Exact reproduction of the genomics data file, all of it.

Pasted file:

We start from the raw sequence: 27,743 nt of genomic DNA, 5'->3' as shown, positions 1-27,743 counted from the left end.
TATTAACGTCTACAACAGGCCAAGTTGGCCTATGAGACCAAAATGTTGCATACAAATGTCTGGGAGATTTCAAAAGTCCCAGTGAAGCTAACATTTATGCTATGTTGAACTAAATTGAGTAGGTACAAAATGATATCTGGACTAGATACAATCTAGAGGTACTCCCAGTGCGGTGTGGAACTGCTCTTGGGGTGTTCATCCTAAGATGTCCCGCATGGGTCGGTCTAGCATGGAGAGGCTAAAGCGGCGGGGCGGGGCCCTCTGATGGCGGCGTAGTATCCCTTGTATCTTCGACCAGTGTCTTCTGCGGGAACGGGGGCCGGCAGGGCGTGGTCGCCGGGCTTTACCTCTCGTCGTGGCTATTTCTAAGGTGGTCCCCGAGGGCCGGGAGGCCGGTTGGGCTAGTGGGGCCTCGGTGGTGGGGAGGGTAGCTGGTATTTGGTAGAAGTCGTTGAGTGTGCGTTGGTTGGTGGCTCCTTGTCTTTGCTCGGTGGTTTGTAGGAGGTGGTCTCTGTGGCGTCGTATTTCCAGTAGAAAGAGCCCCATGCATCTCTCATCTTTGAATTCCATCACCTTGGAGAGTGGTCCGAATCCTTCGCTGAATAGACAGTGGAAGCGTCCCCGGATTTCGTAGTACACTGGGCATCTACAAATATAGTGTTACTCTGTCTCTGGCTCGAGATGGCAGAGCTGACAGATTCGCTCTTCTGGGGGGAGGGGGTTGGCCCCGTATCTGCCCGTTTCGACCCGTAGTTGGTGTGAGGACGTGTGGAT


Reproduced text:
We start from the raw sequence: 27,743 nt of genomic DNA, 5'->3' as shown, positions 1-27,743 counted from the left end.
TATTAACGTCTACAACAGGCCAAGTTGGCCTATGAGACCAAAATGTTGCATACAAATGTCTGGGAGATTTCAAAAGTCCCAGTGAAGCTAACATTTATGCTATGTTGAACTAAATTGAGTAGGTACAAAATGATATCTGGACTAGATACAATCTAGAGGTACTCCCAGTGCGGTGTGGAACTGCTCTTGGGGTGTTCATCCTAAGATGTCCCGCATGGGTCGGTCTAGCATGGAGAGGCTAAAGCGGCGGGGCGGGGCCCTCTGATGGCGGCGTAGTATCCCTTGTATCTTCGACCAGTGTCTTCTGCGGGAACGGGGGCCGGCAGGGCGTGGTCGCCGGGCTTTACCTCTCGTCGTGGCTATTTCTAAGGTGGTCCCCGAGGGCCGGGAGGCCGGTTGGGCTAGTGGGGCCTCGGTGGTGGGGAGGGTAGCTGGTATTTGGTAGAAGTCGTTGAGTGTGCGTTGGTTGGTGGCTCCTTGTCTTTGCTCGGTGGTTTGTAGGAGGTGGTCTCTGTGGCGTCGTATTTCCAGTAGAAAGAGCCCCATGCATCTCTCATCTTTGAATTCCATCACCTTGGAGAGTGGTCCGAATCCTTCGCTGAATAGACAGTGGAAGCGTCCCCGGATTTCGTAGTACACTGGGCATCTACAAATATAGTGTTACTCTGTCTCTGGCTCGAGATGGCAGAGCTGACAGATTCGCTCTTCTGGGGGGAGGGGGTTGGCCCCGTATCTGCCCGTTTCGACCCGTAGTTGGTGTGAGGACGTGTGGAT